- Regularly monitor your financial accounts
We recommend that you regularly monitor your bank and credit card statements for suspicious activity. If you see transactions that look unfamiliar, contact your financial institution immediately.
You can also set up automated alerts for your accounts through Card Control. Card Control allows you to block and unblock your cards, order replacement cards, activate new cards, set customized alerts, and choose which types of transactions to allow. You can customize the alerts by setting dollar amount thresholds for when the card is used or set up alerts for all transactions. With Card Control, you can also choose transaction types you would like to block.
Card Control is available in both the Vantage West mobile app and online banking. The widget can be accessed by selecting More>Card Control.
- Protect your devices
We recommend that you never share your online banking password or username with anyone. When creating passwords for your devices and online accounts, use a combination of upper-case letter(s), lower case letter(s), number(s), and special character(s) such as !@#$%^&*. You can also use biometric features like facial recognition and your fingerprint to protect your devices and accounts.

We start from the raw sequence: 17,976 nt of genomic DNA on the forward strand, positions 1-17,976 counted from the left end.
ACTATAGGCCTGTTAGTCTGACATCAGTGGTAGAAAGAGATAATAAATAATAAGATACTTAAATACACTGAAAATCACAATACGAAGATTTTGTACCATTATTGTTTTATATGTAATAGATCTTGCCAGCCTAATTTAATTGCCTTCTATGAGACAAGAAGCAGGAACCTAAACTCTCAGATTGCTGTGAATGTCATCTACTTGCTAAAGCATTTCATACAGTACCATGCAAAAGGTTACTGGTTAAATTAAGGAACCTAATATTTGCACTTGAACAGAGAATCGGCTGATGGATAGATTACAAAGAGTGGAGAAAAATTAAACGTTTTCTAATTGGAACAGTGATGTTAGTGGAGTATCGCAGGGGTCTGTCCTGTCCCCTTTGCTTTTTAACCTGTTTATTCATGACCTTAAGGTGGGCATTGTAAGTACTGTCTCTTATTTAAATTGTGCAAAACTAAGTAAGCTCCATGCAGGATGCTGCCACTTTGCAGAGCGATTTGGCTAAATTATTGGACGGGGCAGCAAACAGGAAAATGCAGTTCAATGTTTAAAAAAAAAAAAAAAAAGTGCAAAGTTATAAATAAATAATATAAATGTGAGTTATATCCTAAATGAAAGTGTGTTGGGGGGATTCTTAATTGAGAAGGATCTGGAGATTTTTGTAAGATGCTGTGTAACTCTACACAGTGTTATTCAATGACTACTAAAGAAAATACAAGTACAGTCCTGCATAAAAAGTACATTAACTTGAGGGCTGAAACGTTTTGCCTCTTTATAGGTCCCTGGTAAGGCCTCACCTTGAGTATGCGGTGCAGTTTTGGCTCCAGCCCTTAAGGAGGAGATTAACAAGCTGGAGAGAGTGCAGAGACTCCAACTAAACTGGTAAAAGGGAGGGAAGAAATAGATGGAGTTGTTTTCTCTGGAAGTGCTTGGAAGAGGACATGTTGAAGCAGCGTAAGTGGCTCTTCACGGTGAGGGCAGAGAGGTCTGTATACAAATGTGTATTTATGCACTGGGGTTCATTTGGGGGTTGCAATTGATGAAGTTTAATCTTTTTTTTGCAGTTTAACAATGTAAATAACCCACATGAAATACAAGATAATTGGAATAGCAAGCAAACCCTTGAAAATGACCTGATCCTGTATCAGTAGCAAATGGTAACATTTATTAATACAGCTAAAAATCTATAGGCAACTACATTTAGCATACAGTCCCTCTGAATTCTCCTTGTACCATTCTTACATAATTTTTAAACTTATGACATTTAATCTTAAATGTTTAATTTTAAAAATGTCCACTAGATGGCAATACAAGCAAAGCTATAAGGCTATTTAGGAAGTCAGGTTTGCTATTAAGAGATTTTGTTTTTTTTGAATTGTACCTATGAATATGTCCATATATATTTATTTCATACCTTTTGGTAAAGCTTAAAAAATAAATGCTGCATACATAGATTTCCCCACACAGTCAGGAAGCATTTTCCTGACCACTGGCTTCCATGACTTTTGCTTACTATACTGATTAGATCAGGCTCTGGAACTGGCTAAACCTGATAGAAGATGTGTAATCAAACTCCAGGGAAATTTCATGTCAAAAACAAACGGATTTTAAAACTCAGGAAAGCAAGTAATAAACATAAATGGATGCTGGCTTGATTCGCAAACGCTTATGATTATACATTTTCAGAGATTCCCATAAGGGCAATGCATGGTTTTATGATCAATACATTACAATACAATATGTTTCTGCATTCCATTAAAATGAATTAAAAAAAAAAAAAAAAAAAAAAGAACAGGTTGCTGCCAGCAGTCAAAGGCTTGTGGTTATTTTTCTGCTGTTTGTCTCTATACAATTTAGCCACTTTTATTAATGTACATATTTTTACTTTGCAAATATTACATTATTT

We also recommend using multi-factor authentication, which means that you use a couple of ways to ensure your identity is proven on your accounts. We recommend that you enable multi-factor on all important online accounts, especially online banking.
What to do if you suspect you have been scammed
If you believe your device, account, or personal information may have been compromised, rest assured, we are here to help. Follow these three steps:
- Change your online banking credentials, including your username and password, immediately
- This can be done in the Settings > Security section of online and mobile banking
- Contact us immediately at 1.800.888.7882
- Describe the situation to us so we can help find a solution
- Have your computer/mobile device scanned for malware
Ready to learn more? Head to our Security Center for more information on how to keep yourself and your financial information safe.